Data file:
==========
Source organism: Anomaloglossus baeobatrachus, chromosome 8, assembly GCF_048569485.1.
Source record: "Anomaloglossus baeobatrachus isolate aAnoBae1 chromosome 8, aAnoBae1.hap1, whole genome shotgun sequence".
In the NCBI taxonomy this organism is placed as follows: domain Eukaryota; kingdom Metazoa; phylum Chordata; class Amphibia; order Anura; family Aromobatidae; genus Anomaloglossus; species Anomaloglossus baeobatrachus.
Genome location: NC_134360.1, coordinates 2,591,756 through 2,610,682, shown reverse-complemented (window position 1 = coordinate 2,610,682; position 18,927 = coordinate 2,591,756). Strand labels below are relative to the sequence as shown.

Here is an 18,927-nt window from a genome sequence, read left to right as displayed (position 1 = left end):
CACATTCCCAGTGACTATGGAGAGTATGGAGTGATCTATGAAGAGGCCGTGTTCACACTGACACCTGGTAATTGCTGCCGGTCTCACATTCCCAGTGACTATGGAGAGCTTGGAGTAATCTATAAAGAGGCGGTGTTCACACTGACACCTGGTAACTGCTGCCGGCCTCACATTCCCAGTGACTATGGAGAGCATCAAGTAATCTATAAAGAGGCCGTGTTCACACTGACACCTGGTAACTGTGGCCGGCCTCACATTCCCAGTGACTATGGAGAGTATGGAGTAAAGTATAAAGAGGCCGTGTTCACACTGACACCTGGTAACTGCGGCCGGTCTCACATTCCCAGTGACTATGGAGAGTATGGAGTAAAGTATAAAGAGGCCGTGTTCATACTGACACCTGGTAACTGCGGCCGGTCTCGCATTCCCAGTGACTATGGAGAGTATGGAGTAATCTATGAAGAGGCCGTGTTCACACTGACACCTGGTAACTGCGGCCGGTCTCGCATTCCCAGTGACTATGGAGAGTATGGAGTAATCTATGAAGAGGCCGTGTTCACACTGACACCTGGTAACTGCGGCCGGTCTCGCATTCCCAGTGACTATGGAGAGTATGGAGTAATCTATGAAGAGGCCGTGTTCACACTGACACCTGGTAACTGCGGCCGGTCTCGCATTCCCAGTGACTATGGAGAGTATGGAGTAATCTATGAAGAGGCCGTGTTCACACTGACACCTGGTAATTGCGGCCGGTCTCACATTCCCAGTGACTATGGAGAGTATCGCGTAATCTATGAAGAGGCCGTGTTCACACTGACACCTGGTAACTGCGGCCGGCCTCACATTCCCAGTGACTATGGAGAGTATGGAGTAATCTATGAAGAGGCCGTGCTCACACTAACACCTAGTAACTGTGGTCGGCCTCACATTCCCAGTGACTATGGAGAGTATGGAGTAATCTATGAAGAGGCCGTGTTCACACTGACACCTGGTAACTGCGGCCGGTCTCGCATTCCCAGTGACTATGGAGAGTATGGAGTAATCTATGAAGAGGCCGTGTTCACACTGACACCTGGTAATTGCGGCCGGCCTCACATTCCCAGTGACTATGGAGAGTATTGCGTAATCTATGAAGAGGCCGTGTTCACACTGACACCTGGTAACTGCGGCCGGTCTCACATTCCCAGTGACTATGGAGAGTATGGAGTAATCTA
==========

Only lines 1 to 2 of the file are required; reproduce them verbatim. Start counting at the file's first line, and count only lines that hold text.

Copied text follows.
Source organism: Anomaloglossus baeobatrachus, chromosome 8, assembly GCF_048569485.1.
Source record: "Anomaloglossus baeobatrachus isolate aAnoBae1 chromosome 8, aAnoBae1.hap1, whole genome shotgun sequence".